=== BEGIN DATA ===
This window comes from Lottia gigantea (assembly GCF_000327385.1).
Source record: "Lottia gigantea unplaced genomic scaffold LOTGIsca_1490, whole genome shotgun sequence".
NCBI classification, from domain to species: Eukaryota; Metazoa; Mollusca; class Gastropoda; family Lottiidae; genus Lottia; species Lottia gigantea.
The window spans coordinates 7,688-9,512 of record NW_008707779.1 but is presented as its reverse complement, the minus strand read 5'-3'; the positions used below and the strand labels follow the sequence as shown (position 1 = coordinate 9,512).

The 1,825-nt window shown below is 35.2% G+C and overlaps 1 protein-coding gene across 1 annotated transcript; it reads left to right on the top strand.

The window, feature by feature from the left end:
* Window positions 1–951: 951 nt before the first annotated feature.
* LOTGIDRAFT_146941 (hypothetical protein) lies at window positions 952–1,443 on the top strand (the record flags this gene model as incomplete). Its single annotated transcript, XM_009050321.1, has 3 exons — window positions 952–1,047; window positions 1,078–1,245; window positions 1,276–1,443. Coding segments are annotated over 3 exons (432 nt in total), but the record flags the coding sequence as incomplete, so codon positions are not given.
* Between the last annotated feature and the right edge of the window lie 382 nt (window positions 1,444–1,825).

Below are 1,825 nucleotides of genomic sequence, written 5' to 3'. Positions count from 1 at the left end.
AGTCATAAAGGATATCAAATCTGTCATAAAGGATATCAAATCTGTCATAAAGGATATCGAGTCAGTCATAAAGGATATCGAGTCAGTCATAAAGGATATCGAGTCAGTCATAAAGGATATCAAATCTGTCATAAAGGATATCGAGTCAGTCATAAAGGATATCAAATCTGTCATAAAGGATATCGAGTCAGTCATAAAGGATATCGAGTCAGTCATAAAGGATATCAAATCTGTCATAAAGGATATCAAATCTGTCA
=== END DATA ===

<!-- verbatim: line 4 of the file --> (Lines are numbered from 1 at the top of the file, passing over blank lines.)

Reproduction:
The window spans coordinates 7,688-9,512 of record NW_008707779.1 but is presented as its reverse complement, the minus strand read 5'-3'; the positions used below and the strand labels follow the sequence as shown (position 1 = coordinate 9,512).